Tea, tin men, and Tomasi’s tome

By STEPHEN BEALE  |  August 15, 2012


Libertarians have been labeled many things, but compassionate isn't one of them.

Brown University Professor John Tomasi's new book, Free Market Fairness, aims to put the heart in what has long been the Tin Man of political philosophy. It's a tall order for an ideology whose most prominent intellectual standard-bearer in the late 20th century, Robert Nozick, was so committed to property rights absolutism that he famously defended a person's right to sell himself into slavery.

Tomasi is hoping that his book will be jarring as well, but perhaps in ways more mind-bending than jaw-dropping. The author — who spent four years writing over pots of tea at the Coffee Depot in Warren — mostly recently pitched his ideas at a centennial birthday party for libertarian hero Milton Friedman, held at Nick-a-Nee's. Afterwards, the Phoenix caught up with him for a Q&A via e-mail.

YOU ARGUE THAT FREE MARKETS AND SOCIAL JUSTICE ARE COMPATIBLE IDEALS—IN OTHER WORDS, THAT THERE IS SUCH A THING AS A "BLEEDING HEART LIBERTARIAN." EXPLAIN HOW THIS IS POSSIBLE. For decades, professors in the academy, like citizens in our society, have been driven into two increasingly stark and irreconcilable camps. On one side we have the self-professed champions of private enterprise and personal responsibility in economic affairs: the libertarians or, on the streets, the Tea Party. On the other side, we have the group marching under the banner of social justice. Presenting themselves as the exclusive champions of the poor and disadvantaged citizens, within the academy these are the social democrats or, on the streets, members of the Occupy Movement. In Free Market Fairness, I seek to break this deadlock. Against the orthodox libertarians, I argue that the government in a free society has an important (albeit carefully limited) role in the provision of social services, provided that those services are provided in a way that does not impinge on the economic liberties held by all citizens. Against the self-professed "progressives," I argue that our social world has fundamentally changed since the early days of the industrial revolution and the requirements of true progressivism have therefore changed fundamentally as well. In current conditions, I suggest, and, provided that the state delivers a set of basic services to needy citizens, free markets embody a particularly attractive kind of fairness.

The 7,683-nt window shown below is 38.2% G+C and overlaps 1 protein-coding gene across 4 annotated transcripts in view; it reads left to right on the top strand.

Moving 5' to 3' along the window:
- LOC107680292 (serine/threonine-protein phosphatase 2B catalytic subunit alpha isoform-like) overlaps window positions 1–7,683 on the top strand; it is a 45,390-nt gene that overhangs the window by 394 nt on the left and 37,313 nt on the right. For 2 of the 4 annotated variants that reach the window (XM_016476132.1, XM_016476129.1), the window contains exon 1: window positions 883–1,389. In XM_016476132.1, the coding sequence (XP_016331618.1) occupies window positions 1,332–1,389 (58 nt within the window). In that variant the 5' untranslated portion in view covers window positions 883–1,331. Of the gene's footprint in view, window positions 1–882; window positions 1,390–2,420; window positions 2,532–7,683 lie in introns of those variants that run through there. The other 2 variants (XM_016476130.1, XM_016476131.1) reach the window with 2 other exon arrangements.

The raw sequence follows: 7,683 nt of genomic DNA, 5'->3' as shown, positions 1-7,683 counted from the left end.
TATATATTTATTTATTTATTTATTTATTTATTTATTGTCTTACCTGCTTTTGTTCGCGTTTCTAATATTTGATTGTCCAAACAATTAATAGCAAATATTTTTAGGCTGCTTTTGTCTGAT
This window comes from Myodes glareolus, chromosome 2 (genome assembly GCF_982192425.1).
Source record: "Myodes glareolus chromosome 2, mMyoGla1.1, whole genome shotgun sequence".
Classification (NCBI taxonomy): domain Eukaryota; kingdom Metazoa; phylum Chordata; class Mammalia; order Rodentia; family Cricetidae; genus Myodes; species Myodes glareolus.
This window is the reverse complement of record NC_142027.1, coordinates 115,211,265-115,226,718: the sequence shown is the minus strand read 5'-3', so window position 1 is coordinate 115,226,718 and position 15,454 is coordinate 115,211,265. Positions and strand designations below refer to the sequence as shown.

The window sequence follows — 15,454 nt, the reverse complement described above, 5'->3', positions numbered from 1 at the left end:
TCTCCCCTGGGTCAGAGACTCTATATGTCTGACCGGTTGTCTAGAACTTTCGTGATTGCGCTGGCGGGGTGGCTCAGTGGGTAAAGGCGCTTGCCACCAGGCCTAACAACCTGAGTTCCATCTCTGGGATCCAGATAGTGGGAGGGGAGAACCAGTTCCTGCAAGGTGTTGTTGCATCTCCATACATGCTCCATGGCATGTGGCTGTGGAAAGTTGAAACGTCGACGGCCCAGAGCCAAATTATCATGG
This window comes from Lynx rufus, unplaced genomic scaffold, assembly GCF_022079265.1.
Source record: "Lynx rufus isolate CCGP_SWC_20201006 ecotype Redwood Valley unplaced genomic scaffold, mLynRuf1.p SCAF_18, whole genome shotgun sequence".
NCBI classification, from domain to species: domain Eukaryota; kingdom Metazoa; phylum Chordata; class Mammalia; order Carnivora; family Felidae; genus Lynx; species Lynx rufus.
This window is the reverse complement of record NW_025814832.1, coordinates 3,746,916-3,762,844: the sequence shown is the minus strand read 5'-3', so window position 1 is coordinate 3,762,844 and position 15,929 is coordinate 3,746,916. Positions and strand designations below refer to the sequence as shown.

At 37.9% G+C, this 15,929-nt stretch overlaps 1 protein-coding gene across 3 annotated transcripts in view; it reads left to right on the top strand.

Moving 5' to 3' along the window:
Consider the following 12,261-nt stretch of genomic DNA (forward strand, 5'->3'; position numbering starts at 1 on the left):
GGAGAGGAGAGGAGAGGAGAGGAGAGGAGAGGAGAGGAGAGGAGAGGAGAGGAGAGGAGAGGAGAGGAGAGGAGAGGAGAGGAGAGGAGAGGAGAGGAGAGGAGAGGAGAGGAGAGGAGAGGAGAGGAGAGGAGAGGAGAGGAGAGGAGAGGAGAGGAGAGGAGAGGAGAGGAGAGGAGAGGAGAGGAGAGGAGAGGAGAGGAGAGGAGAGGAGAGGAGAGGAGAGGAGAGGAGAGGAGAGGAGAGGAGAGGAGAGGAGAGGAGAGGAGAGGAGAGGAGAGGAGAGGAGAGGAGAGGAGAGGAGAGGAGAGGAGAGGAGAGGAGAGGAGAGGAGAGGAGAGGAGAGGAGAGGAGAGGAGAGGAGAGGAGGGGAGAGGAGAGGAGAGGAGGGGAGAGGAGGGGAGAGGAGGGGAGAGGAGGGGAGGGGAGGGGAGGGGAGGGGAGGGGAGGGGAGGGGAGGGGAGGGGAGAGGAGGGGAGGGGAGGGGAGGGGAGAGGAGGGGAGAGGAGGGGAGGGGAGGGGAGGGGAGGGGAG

ISN'T THIS JUST ANOTHER WAY OF BRINGING BACK "COMPASSIONATE CONSERVATISM?" Oh dear, no! I take compassionate conservatism to be a policy initiative. As developed under Presidents Clinton and, especially, George W. Bush, compassionate conservatives argued for the creation of new government agencies charged with distributing government aid monies through faith-based social service agencies. I agree with Clinton and Bush that, if the federal government is going to accept grant proposal requests from social service providers, then it would be wrong to discriminate against aid groups on the basis of religion. However, I view compassionate conservatism as a profoundly outmoded approach to social justice. We best respect our less fortunate fellow citizens when we strive to create a social world that prizes economic initiative with opportunities for people of every class to make something of themselves by their own hard work and according to their own deepest values. More government agencies, in my opinion, is the wrong approach.

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